Looking Back on the AT&T Time Warner Merger
When I first heard about AT&T Inc. (NYSE:T) acquiring Time Warner Inc. (NYSE:TWX), I thought both sides could benefit from the deal. A recent interview with AT&T CEO John Stankey has me rethinking that position—and reevaluating my AT&T stock forecast.
The interview took place in Midtown Manhattan, on the 15th floor of Time Warner’s expansive tower. It had a lot to do with turning “HBO”—Time Warner’s crown jewel—into something more like “Netflix.”
Stankey was on stage beside HBO Chief Executive Richard Plepler when he hinted at these extraordinary changes.
“We need hours a day,” said Stankey, referring to the time viewers spend watching HBO programs. “It’s not hours a week, and it’s not hours a month. We need hours a day. You are competing with devices that sit in people’s hands that capture their attention every 15 minutes.” (Source: “HBO Must Get Bigger and Broader, Says Its New Overseer,” The New York Times, July 8, 2018.)
At first, this seems like a good idea. Of course, you want people to spend more time on HBO, because that means less time spent on competing services like Netflix or “Amazon Prime Video.”
But that way lies danger.
HBO is famous for giving us shows like Game of Thrones, The Wire, and The Sopranos. It focuses on quality programming, not trash TV that you can find on every other channel. Quality is its brand, and people pay extra for that privilege.
Staying in this niche has been profitable, too.
In 2017, HBO spent $2.0 billion on content. Somehow, it managed to flip that investment into $6.0 billion in profit, whereas Netflix, Inc. (NASDAQ:NFLX) spent a whopping $6.0 billion on content and only made $558.9 million in profit. You do the math.
The fact remains that HBO is better but smaller than Netflix. That’s why it has such a loyal customer base. However, that’s also why it is now in jeopardy.
AT&T spent $85.4 billion to acquire Time Warner’s assets. In order to justify such an extravagant sticker price, it needs to squeeze every ounce of profit from Time Warner.
So, it’s no wonder that Stankey dreams of transforming his boutique production house into something more like Netflix. But in trying to bring those fantasies into reality, he might face significant pushback from guys like Plepler.
A Civil War at AT&T?
Mergers can be messy, even at the best of times.
This one is no different. AT&T is a telecom giant from Dallas, Texas with zero experience in making hit TV shows, yet it wants to dictate terms to the most critically acclaimed network of all time. It doesn’t take a rocket scientist to know that’s trouble.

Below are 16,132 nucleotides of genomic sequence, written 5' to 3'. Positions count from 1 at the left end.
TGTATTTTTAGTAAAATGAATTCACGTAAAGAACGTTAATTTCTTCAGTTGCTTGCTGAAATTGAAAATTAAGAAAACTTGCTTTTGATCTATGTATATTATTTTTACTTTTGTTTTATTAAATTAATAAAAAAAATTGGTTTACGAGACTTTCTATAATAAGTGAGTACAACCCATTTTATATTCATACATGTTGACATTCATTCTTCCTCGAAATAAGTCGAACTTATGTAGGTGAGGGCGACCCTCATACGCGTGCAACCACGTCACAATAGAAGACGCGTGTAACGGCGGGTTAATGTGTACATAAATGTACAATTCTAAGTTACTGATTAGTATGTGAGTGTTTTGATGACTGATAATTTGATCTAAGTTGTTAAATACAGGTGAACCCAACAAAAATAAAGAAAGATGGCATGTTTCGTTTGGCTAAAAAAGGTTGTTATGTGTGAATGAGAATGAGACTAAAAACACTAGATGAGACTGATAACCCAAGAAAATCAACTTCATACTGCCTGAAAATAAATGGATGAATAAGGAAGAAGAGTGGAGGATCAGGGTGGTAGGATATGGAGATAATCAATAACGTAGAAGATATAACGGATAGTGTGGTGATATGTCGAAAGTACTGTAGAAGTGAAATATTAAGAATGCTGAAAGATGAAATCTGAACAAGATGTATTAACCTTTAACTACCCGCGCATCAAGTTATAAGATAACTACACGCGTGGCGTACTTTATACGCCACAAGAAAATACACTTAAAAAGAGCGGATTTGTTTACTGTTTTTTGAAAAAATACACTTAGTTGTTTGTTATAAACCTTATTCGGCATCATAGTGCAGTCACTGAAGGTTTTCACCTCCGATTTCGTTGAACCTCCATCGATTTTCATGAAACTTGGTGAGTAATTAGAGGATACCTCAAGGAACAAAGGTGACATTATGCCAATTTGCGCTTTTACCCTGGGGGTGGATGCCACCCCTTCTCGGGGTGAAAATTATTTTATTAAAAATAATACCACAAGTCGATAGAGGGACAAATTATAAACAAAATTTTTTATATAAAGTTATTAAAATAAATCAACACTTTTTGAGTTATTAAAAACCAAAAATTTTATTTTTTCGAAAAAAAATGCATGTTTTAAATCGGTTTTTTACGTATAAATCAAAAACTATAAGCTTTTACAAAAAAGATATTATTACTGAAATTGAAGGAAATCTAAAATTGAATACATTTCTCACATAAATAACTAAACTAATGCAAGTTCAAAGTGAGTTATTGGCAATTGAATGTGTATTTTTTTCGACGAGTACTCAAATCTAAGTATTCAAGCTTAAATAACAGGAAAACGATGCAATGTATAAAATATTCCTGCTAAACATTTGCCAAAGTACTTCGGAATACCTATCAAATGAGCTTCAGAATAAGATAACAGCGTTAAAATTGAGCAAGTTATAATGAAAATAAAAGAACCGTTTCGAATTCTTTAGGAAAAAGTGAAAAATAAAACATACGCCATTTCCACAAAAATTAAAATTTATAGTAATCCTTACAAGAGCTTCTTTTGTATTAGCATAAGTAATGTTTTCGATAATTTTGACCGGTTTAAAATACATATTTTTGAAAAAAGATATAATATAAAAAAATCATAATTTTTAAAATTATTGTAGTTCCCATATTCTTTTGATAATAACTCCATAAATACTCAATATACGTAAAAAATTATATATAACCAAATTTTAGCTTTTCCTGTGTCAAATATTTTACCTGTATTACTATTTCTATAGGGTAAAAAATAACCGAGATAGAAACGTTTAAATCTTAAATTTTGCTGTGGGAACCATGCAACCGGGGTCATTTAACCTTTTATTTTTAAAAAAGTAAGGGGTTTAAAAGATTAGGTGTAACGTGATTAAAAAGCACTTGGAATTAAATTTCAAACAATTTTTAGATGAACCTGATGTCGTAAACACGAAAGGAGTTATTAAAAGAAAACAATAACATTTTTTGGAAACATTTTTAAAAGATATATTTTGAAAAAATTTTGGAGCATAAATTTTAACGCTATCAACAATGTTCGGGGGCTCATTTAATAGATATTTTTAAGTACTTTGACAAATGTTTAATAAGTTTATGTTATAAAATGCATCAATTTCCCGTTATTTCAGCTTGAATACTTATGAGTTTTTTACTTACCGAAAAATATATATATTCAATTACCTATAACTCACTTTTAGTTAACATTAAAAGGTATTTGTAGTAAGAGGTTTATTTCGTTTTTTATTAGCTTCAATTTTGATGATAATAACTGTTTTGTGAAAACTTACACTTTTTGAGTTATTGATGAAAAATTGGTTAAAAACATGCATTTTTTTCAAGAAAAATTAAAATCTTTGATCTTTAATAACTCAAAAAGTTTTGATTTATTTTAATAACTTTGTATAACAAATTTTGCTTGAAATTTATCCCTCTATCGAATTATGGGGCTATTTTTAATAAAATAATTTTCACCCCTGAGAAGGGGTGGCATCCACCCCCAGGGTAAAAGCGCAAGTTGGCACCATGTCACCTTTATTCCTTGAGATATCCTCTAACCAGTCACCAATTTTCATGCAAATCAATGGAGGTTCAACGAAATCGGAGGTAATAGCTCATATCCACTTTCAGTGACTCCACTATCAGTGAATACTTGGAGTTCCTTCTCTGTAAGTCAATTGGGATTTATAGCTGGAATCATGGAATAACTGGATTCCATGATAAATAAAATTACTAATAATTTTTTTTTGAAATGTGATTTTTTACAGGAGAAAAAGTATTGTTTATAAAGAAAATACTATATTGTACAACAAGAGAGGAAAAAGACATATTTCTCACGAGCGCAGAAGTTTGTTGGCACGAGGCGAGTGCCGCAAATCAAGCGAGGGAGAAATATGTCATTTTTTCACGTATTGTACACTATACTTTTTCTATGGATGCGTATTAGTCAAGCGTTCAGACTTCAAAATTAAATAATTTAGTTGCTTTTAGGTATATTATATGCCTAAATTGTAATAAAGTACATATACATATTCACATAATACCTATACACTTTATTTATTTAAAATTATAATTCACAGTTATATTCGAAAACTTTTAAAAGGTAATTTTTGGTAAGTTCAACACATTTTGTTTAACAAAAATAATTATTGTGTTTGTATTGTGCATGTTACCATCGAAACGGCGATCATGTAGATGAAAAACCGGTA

We got a glimpse into the merger’s chaos when Stankey and Plepler started talking numbers.
As the head of AT&T, it is Stankey’s job to grow profits. He thinks the way to do that is by expanding HBO’s market share beyond 35% to 40%. The ceiling, he said, needs to be higher, and the way to do that is by producing more content without changing the level of quality.
Plepler doesn’t think so. He explained that more funding is necessary. He said that HBO had, in the past, “played the best we could with the hand we had.” But in order to do better, it would need more capital.
Stankey seemed hesitant about committing to a budget increase, especially because he was on stage in front of dozens of journalists. After hemming and hawing a bit, though, he conceded that “there needs to be stepped-up investment.”
“Let’s give him a hand for that simple sentence!” said Plepler. “That simple sentence deserves a hand!”
Some people might consider this a sincere moment, but I think Plepler was trying to corner his boss. He was trying to make it harder for Stankey to wriggle out of his promise.
Undeterred, Stankey fired right back:
“Also, we’ve got to make money at the end of the day, right?”
“We do that,” responded Plepler.
“Yes, you do,” said Stankey. “Just not enough.”
“Oh, now, now, be careful,” said Plepler.
Yikes. That’s an awkward, brutally honest moment from two corporate warriors. And I worry that it reveals a deep crisis at the heart of the AT&T Time Warner merger, one that could destroy AT&T stock’s trajectory over the next five years.
Here’s the bottom line: AT&T spent a huge amount of money on these assets. But now, it seems like they don’t understand what made those assets so valuable.
It’s not like they’re the first people to ever think: Hey, HBO does great work. Why can’t it do more of the same? There’s a simple reason: making hit television is hard!
There is no magic ingredient, no formula that makes it easy. Thinking you can scale that process is childish. So, I’m going to suggest sitting this one out, because AT&T doesn’t appear to have the faintest idea of what it’s doing.